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  1. #1
    Join Date
    Apr 2008
    Posts
    17

    Default "Wing wall" stability; absence of support at one corner

    I am rebuilding an interior shower in the same space as the old one, but as a “no curb” -- by raising and appropriately sloping the floor throughout the remainder of the room and tiling the floor and walls outside of the shower area as well as inside. The shower “stall” space is rectangular, approx. 30” x 54”, and is framed in by typical 2x4 construction on three sides, tied to a typical concrete footing and 4” concrete slab (warm climate). I want the side facing the room (54” opening) to be only partially enclosed with a “wing wall” – alongside the showerhead, taking up about ˝ of the opening (i.e. approx. 27” wide). If I can construct this “wing wall” with adequate stability, it will be only 7’ tall and will be attached to the studs at the showerhead (left) end and to the floor, but not to the ceiling. Of course, I would like this “wing wall” itself to be as narrow as possible providing maximum width to the shower area itself for showering.

    I realize the standard method of construction would be to have the top/right corner of this wall connected either to the ceiling joists above or to an opposite wall. I am looking for the best method to avoid either of these two options, if possible, simply from the standpoint of aesthetics.

    I have considered two alternate methods of building the wall: a) using 4” wide (4”x8”x16”) hollow tile (CMU) with appropriately anchored, 5/8” (or larger) rebar – epoxied into holes drilled 4” into the slab -- from the floor up to the 4’ level with 2x4 framing 3’ on top of that, including framing for a “shampoo shelf”, and b) build the entire wall section with 2x4 framing anchoring it with a vertically placed 2” galvanized pipe sunk into a foot of concrete below the slab and running all the way up (7’) to the top 2x4 rail. (The latter (b) would require hammering/chiseling out a hole in the slab and, in effect, pouring a “footing” for the pipe. For the combination CMU/wood method (a), I would anchor a 7’ long 2x4 to the end of the 4’ high CMU block portion to provide the needed stiffness for the remaining 3’ above the CMU portion.)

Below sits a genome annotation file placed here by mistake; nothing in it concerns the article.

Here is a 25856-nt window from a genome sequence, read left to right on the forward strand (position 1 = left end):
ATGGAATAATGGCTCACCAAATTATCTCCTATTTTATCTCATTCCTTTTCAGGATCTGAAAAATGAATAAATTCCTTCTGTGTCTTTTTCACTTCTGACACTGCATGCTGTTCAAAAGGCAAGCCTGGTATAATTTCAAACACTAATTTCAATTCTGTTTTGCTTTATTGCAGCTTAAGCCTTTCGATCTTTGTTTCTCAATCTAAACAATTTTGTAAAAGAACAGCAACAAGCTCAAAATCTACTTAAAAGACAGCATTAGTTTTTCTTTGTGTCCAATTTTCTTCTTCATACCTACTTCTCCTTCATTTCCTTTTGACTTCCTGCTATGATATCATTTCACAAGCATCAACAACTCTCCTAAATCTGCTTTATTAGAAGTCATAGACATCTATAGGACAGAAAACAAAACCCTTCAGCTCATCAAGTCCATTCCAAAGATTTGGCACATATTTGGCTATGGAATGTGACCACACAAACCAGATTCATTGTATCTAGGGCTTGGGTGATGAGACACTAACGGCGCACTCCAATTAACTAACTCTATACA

I hope my description is clear. I am not concerned that either of these methods will produce a wall that will topple in the wind. However, I would not want someone who loses his or her balance to fall into the wall and have it topple over. Any opinions as to the stability that either of these methods will provide? Any suggestions for alternatives?

  2. #2
    Join Date
    Aug 2008
    Location
    San Diego, CA
    Posts
    367

    Default Re: "Wing wall" stability; absence of support at one corner

    Whew! I'm already tired, just reading about it.

    OK, here's another idea for you to consider. Why not make the stud wall out of either 2x6's or 2x8's. It would give you a wider floor plate. I would buy a box of Red Head anchors that were about 5-6" long, if you can find them. Try Home Depot or if they don't have them, look for the local Hilti dealer in the phone book.

    Build your wall and then stand it up, where you want it. Drill holes in the floor plate about 3/4" from the outside edge of the plate. The holes need to be just a little bigger than the anchors, so the anchors will slip through from the top of the plate as it sits on the floor. Make sure you have a large washer at the top, by the nut. Drill the wood holes about every 12-16" apart, staggering them side to side, over the length of the floor plate.

    Next, use a masonry bit and drill through the holes in the wood, right into the concrete, so the holes match. Look at the box that the anchors come in to see the recommended size of masonry bit they recommended. USE THAT SIZE ONLY! Any larger and the anchors won't grab the sides of the hole.

    Now all you have to do is push the Red Heads through the holes in the plate, down into the holes in the concrete. Make sure the nuts are just sitting on the threads so that most or all of the nut threads are filled. It'll give you room on the threads to screw it down because the threads will start coming up through the nut when you screw it.

    Crank down on the nuts and it'll snug the plate down to the floor. I'd use a bead of caulk under the floor plate too since you're working with water. I'd also use a pressure treated floor plate too. That should make the wall pretty rigid. No guarantees but that's what I'd do.

    Good Luck.

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